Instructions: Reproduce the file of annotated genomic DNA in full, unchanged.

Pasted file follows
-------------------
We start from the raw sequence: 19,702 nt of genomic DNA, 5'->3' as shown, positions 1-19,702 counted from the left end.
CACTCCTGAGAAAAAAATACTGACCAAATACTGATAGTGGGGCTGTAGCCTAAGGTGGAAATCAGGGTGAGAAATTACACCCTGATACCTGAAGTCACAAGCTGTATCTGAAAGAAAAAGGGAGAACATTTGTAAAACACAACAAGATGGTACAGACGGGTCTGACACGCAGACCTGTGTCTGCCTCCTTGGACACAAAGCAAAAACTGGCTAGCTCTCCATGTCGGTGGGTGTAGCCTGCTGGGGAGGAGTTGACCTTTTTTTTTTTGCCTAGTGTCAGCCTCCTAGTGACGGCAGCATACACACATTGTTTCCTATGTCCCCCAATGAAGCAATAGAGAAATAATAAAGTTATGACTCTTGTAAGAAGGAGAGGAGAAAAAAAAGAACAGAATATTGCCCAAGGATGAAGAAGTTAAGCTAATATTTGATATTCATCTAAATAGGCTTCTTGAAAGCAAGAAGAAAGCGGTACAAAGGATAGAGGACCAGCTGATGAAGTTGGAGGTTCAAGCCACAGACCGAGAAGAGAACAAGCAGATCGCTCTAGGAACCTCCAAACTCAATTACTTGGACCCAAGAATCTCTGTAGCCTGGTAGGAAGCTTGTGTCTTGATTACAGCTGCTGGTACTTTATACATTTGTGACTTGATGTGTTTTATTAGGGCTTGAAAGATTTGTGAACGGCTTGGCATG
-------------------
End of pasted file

We start from the raw sequence: 19,702 nt of genomic DNA, 5'->3' as shown, positions 1-19,702 counted from the left end.
CACTCCTGAGAAAAAAATACTGACCAAATACTGATAGTGGGGCTGTAGCCTAAGGTGGAAATCAGGGTGAGAAATTACACCCTGATACCTGAAGTCACAAGCTGTATCTGAAAGAAAAAGGGAGAACATTTGTAAAACACAACAAGATGGTACAGACGGGTCTGACACGCAGACCTGTGTCTGCCTCCTTGGACACAAAGCAAAAACTGGCTAGCTCTCCATGTCGGTGGGTGTAGCCTGCTGGGGAGGAGTTGACCTTTTTTTTTTTGCCTAGTGTCAGCCTCCTAGTGACGGCAGCATACACACATTGTTTCCTATGTCCCCCAATGAAGCAATAGAGAAATAATAAAGTTATGACTCTTGTAAGAAGGAGAGGAGAAAAAAAAGAACAGAATATTGCCCAAGGATGAAGAAGTTAAGCTAATATTTGATATTCATCTAAATAGGCTTCTTGAAAGCAAGAAGAAAGCGGTACAAAGGATAGAGGACCAGCTGATGAAGTTGGAGGTTCAAGCCACAGACCGAGAAGAGAACAAGCAGATCGCTCTAGGAACCTCCAAACTCAATTACTTGGACCCAAGAATCTCTGTAGCCTGGTAGGAAGCTTGTGTCTTGATTACAGCTGCTGGTACTTTATACATTTGTGACTTGATGTGTTTTATTAGGGCTTGAAAGATTTGTGAACGGCTTGGCATG